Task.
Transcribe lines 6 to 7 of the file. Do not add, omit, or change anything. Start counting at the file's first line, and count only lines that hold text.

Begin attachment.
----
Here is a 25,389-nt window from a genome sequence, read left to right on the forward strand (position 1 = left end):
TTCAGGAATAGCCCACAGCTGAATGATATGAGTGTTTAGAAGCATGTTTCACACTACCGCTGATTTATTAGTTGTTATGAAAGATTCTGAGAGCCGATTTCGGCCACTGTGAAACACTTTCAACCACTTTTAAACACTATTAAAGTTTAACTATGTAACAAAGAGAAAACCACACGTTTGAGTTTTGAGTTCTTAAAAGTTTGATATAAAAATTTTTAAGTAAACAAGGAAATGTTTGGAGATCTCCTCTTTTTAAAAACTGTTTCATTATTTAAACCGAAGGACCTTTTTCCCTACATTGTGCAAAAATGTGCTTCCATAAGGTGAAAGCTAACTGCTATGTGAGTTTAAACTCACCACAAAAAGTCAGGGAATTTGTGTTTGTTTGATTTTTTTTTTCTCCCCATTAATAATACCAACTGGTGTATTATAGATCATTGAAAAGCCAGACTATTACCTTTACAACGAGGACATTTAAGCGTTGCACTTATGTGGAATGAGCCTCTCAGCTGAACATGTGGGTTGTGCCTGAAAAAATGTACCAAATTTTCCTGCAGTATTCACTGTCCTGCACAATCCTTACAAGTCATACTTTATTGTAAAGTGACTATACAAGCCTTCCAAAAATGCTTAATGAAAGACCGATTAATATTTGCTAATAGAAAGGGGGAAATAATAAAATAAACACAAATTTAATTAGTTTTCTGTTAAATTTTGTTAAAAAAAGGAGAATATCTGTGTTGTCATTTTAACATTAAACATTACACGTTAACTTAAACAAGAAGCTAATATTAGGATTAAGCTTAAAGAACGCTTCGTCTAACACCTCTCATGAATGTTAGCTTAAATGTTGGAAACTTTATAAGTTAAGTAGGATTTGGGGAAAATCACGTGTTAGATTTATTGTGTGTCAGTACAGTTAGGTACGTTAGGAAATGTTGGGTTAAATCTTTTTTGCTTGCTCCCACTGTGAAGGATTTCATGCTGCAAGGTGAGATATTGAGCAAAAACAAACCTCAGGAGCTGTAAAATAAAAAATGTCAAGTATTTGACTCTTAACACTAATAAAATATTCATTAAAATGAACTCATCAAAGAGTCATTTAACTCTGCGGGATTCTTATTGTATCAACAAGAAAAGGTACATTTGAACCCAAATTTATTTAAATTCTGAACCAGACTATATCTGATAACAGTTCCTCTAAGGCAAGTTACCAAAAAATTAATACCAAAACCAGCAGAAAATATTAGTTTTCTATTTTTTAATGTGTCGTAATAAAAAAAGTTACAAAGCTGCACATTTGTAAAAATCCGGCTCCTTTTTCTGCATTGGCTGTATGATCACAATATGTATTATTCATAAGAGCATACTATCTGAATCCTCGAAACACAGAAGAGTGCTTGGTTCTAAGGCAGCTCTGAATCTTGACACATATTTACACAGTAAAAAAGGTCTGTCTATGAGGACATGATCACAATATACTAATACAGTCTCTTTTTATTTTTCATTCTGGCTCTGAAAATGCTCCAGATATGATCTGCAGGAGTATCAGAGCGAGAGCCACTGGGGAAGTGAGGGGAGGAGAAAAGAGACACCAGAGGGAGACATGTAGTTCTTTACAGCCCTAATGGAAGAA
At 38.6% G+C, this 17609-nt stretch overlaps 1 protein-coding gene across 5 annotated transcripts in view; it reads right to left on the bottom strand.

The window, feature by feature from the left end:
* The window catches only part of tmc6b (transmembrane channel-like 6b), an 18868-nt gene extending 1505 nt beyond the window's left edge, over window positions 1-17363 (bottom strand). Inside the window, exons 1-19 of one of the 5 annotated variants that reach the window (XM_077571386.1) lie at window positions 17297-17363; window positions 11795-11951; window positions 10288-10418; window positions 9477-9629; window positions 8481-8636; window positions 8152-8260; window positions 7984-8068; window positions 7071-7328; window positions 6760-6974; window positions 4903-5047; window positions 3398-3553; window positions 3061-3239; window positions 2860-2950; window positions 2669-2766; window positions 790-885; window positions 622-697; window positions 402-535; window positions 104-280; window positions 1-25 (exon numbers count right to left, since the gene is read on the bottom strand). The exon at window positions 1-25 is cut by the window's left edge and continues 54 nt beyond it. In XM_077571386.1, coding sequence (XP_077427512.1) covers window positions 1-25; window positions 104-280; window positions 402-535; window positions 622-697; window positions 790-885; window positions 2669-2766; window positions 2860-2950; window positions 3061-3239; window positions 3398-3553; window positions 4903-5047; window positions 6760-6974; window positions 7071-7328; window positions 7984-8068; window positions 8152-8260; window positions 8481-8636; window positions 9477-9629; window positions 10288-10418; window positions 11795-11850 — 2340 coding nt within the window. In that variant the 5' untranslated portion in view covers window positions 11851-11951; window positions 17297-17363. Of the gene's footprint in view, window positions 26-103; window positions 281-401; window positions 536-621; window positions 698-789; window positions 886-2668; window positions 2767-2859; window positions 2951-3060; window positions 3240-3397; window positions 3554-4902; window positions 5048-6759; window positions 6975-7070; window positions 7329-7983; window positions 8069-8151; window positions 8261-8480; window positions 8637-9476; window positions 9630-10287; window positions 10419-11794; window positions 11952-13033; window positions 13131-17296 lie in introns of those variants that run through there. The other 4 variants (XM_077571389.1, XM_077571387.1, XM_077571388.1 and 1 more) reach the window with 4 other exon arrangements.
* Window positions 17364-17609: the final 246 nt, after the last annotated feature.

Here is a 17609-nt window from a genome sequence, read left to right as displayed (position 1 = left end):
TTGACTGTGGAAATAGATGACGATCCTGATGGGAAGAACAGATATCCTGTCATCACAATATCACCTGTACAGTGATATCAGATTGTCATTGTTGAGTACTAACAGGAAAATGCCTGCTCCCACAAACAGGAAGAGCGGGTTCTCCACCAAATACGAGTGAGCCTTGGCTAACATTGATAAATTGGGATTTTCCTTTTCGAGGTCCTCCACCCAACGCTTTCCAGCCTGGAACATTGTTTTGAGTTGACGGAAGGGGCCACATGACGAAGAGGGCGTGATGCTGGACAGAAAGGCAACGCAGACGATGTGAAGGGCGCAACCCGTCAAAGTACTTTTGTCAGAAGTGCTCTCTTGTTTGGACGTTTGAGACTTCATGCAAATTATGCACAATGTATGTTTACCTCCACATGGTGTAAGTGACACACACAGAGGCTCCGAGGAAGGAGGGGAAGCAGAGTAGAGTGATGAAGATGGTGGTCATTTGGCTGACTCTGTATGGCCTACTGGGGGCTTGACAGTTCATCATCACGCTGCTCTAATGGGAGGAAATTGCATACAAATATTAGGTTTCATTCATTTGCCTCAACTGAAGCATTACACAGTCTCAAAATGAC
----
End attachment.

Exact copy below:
* Window positions 17364-17609: the final 246 nt, after the last annotated feature.

Here is a 17609-nt window from a genome sequence, read left to right as displayed (position 1 = left end):